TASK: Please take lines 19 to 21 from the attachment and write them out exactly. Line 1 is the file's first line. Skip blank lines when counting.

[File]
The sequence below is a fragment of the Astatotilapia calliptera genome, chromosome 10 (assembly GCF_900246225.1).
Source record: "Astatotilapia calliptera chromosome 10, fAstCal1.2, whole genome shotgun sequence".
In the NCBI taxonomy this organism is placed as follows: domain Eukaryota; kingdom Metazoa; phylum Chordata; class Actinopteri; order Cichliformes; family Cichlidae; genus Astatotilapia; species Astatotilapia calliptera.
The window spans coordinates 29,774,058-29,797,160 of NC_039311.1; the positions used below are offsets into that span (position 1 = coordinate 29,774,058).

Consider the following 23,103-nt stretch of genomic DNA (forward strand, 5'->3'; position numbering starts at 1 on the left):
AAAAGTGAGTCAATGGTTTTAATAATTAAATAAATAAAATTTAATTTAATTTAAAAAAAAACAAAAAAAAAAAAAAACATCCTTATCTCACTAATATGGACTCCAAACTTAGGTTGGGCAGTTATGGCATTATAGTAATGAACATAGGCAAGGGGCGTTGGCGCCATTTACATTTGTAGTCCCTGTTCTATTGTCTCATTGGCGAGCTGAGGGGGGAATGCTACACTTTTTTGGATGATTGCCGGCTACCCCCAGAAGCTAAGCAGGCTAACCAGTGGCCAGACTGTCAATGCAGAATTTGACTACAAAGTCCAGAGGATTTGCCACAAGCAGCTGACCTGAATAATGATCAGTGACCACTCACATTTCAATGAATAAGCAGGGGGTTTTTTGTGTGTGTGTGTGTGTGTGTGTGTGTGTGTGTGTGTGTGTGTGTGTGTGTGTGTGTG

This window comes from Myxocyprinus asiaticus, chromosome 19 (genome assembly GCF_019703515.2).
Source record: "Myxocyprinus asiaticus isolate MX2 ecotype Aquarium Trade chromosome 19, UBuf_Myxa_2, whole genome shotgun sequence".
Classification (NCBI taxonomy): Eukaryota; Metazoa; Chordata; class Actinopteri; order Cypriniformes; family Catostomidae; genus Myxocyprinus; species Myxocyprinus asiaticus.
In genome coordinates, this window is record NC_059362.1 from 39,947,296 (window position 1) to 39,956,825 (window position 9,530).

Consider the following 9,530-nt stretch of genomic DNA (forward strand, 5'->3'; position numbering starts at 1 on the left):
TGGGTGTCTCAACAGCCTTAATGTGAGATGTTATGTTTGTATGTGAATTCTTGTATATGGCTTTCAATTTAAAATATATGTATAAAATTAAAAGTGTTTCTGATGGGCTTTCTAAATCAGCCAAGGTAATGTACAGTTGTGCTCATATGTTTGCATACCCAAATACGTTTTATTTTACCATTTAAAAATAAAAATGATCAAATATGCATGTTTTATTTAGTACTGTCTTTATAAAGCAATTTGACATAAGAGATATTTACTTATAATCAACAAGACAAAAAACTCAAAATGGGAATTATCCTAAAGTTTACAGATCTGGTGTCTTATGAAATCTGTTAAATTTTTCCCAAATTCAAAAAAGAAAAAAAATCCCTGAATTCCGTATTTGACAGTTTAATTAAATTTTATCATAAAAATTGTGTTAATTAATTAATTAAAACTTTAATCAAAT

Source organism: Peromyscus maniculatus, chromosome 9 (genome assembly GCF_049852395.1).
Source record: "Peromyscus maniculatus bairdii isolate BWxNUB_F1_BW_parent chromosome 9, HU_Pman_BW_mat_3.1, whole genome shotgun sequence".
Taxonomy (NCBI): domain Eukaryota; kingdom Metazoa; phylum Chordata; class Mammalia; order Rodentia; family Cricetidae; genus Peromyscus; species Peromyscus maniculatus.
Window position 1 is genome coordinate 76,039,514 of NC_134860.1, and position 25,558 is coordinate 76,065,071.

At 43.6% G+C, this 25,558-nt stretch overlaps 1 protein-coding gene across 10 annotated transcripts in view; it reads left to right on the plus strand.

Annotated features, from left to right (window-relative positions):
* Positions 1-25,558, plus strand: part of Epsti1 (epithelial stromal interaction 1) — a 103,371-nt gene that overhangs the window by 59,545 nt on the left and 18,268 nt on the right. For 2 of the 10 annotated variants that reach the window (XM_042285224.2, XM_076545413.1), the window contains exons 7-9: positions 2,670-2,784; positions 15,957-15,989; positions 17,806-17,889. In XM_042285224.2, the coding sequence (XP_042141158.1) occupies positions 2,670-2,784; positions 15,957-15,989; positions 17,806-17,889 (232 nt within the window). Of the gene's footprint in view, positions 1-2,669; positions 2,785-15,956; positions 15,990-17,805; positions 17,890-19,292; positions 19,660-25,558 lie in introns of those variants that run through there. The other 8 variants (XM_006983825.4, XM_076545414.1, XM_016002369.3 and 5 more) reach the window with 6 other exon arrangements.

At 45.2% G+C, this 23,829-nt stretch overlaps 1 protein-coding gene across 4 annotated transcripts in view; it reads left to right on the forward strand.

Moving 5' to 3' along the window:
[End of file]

* Positions 1-25,558, plus strand: part of Epsti1 (epithelial stromal interaction 1) — a 103,371-nt gene that overhangs the window by 59,545 nt on the left and 18,268 nt on the right. For 2 of the 10 annotated variants that reach the window (XM_042285224.2, XM_076545413.1), the window contains exons 7-9: positions 2,670-2,784; positions 15,957-15,989; positions 17,806-17,889. In XM_042285224.2, the coding sequence (XP_042141158.1) occupies positions 2,670-2,784; positions 15,957-15,989; positions 17,806-17,889 (232 nt within the window). Of the gene's footprint in view, positions 1-2,669; positions 2,785-15,956; positions 15,990-17,805; positions 17,890-19,292; positions 19,660-25,558 lie in introns of those variants that run through there. The other 8 variants (XM_006983825.4, XM_076545414.1, XM_016002369.3 and 5 more) reach the window with 6 other exon arrangements.

At 45.2% G+C, this 23,829-nt stretch overlaps 1 protein-coding gene across 4 annotated transcripts in view; it reads left to right on the forward strand.

Moving 5' to 3' along the window: